Now, I’m not saying there’s no such thing as ADHD, but I am saying that labeling it as a fixed trait can do a great deal of harm. Imagine being a child who is told that he has a disorder that makes it hard for him to pay attention. What will you do the next time you’re asked to focus on something, and you’re finding it challenging? Will you think, This is hard, but I can do it, and push yourself to stay focused? Or will you shrug your shoulders and think, I’m just no good at focusing, and give up? I suspect the latter is much more common, and I suspect that labeling students as permanently attention disordered is frequently a self-fulfilling prophecy.

An alternative approach would be to view focus through the lens of a growth mindset. The brain is capable of dynamic changes throughout our lives, growing and rewiring in response to our choices. All cognitive abilities can be improved with practice and enhanced with strategy.1 So no one is ever stuck at whatever place they happen to be on the spectrum of focusing ability. Anyone can improve their ability to focus. Anyone can strengthen their focus muscle.

If we view the brain as a bunch of muscles, then the long-term approach to improving focus becomes a matter of brain training. Every class you attend, every reading assignment, every math problem, and every study session are not only opportunities to learn, they are opportunities to train your ability to focus. You can engage in deliberate focus training through activities such as yoga and mindfulness meditation, and you can also move through life looking for chances to give your focus muscle a little workout. Even just making a greater effort to pay attention when you’re in a conversation is a little dose of focus training. And every little bit counts.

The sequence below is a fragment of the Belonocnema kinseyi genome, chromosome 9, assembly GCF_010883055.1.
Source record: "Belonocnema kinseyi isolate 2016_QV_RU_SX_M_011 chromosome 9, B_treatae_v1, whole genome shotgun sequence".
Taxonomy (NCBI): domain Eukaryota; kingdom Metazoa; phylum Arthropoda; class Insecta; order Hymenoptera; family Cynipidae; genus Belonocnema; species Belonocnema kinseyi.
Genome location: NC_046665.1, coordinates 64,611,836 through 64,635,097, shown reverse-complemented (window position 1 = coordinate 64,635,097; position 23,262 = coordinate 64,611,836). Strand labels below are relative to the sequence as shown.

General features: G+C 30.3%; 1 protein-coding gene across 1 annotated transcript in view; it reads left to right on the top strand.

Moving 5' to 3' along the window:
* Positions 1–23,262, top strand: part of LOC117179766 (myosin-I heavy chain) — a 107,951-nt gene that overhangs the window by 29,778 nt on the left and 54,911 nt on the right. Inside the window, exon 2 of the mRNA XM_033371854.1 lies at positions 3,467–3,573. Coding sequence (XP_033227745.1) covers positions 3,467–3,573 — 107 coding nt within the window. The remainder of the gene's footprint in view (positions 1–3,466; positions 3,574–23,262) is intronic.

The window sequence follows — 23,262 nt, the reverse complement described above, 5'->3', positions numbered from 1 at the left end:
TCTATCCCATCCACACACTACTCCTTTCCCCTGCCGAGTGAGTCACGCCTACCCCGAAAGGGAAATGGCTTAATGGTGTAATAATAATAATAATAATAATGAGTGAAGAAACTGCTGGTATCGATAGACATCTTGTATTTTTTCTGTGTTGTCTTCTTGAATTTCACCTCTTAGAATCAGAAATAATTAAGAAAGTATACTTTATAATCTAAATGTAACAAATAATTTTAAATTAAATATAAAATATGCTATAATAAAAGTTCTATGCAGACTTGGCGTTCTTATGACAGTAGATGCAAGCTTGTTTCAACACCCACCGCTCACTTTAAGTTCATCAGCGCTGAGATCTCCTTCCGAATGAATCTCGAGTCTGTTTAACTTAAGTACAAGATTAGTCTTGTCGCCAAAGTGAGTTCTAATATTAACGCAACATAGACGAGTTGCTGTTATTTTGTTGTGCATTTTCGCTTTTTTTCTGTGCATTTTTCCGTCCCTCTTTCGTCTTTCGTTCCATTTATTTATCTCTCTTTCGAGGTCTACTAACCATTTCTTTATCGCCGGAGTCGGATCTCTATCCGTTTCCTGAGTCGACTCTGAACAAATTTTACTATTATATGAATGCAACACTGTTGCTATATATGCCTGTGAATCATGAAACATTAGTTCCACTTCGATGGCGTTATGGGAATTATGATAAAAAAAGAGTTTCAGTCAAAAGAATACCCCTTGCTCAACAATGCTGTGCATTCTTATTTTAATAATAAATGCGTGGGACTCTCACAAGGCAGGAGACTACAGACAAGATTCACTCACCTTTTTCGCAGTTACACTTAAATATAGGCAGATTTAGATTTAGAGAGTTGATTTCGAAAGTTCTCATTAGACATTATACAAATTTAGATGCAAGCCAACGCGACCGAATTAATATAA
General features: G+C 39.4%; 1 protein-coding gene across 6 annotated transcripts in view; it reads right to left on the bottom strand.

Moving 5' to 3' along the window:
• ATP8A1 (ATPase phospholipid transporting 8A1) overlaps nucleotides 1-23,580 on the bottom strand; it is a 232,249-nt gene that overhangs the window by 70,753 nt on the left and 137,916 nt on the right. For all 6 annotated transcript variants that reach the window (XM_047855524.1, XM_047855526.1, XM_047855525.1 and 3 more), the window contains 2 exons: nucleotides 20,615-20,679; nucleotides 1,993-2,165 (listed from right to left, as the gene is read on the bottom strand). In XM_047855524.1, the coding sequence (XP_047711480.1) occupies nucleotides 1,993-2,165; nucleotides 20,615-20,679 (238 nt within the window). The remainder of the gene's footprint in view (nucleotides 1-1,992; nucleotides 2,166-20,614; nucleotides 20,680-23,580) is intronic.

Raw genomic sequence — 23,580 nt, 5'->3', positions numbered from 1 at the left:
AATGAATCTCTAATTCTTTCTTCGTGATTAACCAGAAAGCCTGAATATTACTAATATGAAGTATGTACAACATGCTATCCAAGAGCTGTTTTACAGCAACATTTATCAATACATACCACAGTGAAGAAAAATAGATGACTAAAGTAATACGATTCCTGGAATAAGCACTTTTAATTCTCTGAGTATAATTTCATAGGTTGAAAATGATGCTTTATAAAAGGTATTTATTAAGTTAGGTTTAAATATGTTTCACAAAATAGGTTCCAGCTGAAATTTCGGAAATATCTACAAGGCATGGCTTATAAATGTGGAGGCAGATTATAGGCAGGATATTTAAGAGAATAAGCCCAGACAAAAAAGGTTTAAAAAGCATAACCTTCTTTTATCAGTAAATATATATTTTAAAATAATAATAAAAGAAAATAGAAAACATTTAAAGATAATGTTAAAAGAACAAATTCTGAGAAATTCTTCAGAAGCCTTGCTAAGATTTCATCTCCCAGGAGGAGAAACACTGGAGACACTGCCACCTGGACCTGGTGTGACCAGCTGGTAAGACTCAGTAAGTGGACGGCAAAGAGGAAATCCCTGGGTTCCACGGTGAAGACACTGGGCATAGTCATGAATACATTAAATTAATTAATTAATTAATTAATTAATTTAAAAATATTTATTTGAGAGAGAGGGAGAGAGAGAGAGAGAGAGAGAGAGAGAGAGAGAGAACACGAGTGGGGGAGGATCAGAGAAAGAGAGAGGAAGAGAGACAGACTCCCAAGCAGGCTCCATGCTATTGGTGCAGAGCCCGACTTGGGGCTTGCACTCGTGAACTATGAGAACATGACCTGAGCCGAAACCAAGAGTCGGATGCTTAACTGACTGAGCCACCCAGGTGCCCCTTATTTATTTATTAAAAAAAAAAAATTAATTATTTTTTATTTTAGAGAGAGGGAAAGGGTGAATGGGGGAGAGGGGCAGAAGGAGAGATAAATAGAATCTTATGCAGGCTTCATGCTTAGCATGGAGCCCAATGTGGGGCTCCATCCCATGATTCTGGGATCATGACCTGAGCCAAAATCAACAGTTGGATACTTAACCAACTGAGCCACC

And this isn’t just a nice metaphor – there’s real neuroscience to back up this view. A study published in the journal Biological Psychology in 2013 noted that “Mental training techniques rooted in meditation are associated with attention improvement, increased activation and cortical thickening of attention/executive-related brain areas.”2 Meanwhile, ADHD is linked to “hypo-activation and cortical thinning of similar networks.”2 Thus, using meditation or other forms of mindfulness training could result in reduced ADHD symptoms through the strengthening of relevant brain areas. “Meditation is a cognitive control exercise that enhances ‘the ability to self-regulate your internal distractions,’ said Dr. Adam Gazzaley, a neuroscientist at the University of California, San Francisco.”3

Seeing focus as a muscle helps us shift our approach from fixing to growing. If we think of ADHD as a permanent, intractable disorder, then we’ll think our only option is to “fix” it with medication. I’m not saying that medication should never be part of the program, but I am saying that medication should never be the only tool we use. Sadly, it is often used instead of, rather than in addition to, brain training.